Here’s a to a winter cheese, production starts on 15th August and is allowed until 15th March but it is sold only from September through May. As a costumer in Paris you only see it when the cold season really has begun – and it is, in fact, a product so rich and creamy that you wouldn’t really think of having it on a hot summer night. It comes in a box made of spruce where it ripens and it is held together by a band of the same wood which adds some aroma and fragrance to the cheese that you can call by the two names
Mont d’Or or Vacherin du haut Doubs
Both names mean the same: a proud, full-fat cheese with 45 grams of fat per 100 grams (minimum!), made of raw cow’s milk, actually exclusively made of the milk of Montbéliard cows. Further, the cheese has to be processed up in the mountains, at an altitude of 700 meters or more – which, in fact, doesn’t pose too many problems. It is sort of a soft mountain cheese, coming from the Jura range, from the Franco-Swiss border, from the department of Doubs.
It is disc-shaped, as you can see, yet there’s a great variety in size and weight. The “smaller” pieces weigh 480 grams up to 1.3 kg, the bigger ones 2 to 3.2 kg. It can boast – whether it’s called Mont d’Or or Vacherin du haut Doubs – with an Appellation d’Origine Controlée, the label was granted in 1981 and imposes strict rules that you, as students of the Cheese University, already know: they’re about processing, heating, coagulating, about how the curd has to be treated and how long the ageing process has to be. There’s a strictly respected map of the AOC region and, of course, a romantic past that might go way back, although first written documents mention the cheese not before the 18th century (so it is, compared to many other French cheese products, almost a rookie).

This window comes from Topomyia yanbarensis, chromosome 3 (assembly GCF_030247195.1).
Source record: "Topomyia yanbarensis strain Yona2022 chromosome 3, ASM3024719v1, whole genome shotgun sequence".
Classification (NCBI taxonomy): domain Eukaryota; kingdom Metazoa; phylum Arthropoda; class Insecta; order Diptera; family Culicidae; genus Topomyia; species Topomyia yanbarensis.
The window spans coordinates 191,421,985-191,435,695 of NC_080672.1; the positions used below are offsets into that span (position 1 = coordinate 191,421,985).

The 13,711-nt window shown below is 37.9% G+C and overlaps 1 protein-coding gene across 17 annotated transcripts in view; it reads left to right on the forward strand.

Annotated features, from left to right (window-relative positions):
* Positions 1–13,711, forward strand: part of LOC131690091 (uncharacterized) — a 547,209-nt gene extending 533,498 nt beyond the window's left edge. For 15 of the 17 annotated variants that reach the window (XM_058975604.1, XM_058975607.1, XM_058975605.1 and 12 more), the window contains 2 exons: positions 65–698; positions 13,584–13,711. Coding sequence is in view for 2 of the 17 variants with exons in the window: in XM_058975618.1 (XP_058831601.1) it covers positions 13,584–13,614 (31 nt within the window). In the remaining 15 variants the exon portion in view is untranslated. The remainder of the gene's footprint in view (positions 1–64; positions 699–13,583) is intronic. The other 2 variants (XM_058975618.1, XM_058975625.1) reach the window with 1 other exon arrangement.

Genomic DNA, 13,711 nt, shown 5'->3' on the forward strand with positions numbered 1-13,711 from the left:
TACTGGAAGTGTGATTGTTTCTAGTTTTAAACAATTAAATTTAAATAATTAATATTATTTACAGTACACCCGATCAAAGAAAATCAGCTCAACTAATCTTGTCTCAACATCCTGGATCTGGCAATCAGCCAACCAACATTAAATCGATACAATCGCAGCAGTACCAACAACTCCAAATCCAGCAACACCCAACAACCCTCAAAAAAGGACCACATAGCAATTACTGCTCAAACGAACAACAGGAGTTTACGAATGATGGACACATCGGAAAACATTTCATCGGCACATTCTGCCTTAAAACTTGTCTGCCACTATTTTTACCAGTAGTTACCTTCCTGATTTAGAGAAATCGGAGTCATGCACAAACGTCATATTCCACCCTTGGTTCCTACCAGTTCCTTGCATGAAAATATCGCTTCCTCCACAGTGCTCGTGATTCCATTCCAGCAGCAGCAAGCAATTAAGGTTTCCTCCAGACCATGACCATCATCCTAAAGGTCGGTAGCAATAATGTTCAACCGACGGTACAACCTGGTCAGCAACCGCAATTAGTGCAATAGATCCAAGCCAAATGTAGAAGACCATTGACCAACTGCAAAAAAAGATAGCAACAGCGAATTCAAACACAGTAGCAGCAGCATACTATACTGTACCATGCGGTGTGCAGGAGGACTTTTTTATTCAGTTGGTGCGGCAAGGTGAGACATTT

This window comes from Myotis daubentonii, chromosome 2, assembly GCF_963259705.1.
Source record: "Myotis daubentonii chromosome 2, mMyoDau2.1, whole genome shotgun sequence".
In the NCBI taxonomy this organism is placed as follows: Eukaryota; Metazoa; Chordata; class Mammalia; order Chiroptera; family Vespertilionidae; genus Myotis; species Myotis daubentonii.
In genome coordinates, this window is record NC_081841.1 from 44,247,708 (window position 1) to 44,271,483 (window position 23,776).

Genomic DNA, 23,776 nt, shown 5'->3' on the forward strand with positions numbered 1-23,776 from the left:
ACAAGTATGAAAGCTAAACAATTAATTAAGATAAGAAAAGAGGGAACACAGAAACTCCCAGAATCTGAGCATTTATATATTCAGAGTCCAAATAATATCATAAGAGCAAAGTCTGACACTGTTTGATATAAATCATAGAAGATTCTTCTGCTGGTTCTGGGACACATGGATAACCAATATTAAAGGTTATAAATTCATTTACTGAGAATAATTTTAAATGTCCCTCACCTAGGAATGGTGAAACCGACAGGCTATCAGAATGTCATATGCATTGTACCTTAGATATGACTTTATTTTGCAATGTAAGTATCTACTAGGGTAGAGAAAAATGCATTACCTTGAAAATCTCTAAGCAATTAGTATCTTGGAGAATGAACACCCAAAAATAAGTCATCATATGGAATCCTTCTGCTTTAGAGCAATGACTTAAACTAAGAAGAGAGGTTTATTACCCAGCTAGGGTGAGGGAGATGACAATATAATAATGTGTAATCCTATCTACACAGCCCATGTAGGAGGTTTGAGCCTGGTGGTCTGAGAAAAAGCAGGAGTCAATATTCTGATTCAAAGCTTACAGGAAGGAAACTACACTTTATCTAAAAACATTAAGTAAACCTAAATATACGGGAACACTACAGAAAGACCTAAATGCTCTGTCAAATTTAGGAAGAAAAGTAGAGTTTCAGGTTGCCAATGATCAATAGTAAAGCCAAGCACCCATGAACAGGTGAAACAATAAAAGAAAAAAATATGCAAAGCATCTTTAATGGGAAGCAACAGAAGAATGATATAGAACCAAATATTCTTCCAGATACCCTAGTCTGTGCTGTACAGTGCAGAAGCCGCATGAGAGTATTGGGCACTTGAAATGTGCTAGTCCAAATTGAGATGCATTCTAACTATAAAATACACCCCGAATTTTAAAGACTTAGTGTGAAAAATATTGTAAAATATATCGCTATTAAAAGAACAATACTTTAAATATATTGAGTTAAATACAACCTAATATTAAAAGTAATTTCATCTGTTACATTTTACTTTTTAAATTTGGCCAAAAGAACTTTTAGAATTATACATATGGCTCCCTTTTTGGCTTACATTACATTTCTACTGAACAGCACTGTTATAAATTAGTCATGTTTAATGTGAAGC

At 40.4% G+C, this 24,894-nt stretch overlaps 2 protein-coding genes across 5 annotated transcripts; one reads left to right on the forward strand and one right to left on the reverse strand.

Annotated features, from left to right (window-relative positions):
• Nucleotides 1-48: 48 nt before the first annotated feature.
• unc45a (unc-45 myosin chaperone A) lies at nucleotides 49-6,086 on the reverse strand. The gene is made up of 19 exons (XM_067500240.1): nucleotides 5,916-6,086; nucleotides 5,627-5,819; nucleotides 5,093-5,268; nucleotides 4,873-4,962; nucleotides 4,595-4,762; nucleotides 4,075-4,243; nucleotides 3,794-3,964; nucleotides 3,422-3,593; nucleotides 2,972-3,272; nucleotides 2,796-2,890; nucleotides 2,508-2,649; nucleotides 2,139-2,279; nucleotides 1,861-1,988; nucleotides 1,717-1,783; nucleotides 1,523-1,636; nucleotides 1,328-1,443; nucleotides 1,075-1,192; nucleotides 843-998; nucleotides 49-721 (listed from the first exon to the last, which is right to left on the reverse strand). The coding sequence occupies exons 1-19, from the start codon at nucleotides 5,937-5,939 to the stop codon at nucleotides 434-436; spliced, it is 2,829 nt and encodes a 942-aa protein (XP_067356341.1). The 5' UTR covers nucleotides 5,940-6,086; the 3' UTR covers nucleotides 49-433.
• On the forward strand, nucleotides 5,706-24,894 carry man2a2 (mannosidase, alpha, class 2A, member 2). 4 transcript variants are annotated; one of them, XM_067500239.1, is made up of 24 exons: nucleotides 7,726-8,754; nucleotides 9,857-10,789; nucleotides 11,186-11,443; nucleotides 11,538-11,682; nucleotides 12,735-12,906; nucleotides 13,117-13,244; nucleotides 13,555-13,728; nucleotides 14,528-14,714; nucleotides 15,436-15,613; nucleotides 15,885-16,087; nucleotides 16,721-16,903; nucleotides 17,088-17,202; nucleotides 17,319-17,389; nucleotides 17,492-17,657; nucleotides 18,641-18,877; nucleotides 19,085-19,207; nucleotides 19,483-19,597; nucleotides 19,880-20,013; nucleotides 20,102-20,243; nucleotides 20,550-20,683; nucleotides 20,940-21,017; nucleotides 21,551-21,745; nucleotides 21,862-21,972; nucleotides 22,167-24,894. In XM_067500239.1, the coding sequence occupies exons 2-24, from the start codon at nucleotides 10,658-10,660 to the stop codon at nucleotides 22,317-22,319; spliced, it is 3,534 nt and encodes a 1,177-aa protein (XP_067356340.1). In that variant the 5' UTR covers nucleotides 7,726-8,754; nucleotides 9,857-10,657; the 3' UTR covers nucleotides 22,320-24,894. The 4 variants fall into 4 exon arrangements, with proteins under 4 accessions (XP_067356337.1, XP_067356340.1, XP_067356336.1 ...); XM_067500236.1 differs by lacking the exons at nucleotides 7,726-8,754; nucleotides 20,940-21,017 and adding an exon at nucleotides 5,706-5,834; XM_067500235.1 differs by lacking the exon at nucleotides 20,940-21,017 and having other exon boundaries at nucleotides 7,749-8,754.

A dozen or so producers work this cheese, some 4000 tons were produced in 2005. Depending on the affineur and his priorities and style, the Mont d’Or can be as soft as thick cream or as firm as a Camembert. Vendors who sell it in parts wrap it in plastic film which is to be considered untraditional and wrong, I’d say. You should buy the whole thing, a wonderful cheese-in-the-box with a pâte of pale ivory and a rind as wrinkled as the skin of your beloved, smiling grandmother. You can eat it as it is, with just a piece of any bread. But you could heat it, too, and it wouldn’t be the worst thing to do, believe me.
In fact, this cheese turns into a full dinner, even a bucolic feast, when you turn it into a fondue. I know, it sounds barbaric but it’s great at the same time even if some people would consider it a sin. It’s as simple as that: you heat your oven to 180℃ (350℉), you put in the cheese (complete with its wooden box wrapped in alumium foil) for 30 to 40 minutes. In the meantime, you cook some of the best small potatoes you can find on your farmer’s market, you fill a platter with prosciutto, salami, other premium cold cuts and some mixed pickles, cornichons, what have you – and once the cheese is hot and good, you dip the potatoes in. Beware, you’ll need spoons, because the cheese will be really runny. But you’ll never forget this, I promise. You’ll feel like a character from a Rabelais novel, a real gourmand.
Wine? Frankly, that’s a tough one. Some guides see it with Champagne, I’m not sure. A Gewurztraminer could work, a not-so-sec Riesling, a Beaujolais…You’ll better find out for yourself.
The video attached shows Mont d’Or/Vacherin’s making-of. A bit boring, I agree; but that’s craftsmanship: unheroic, persistent, unselfish work.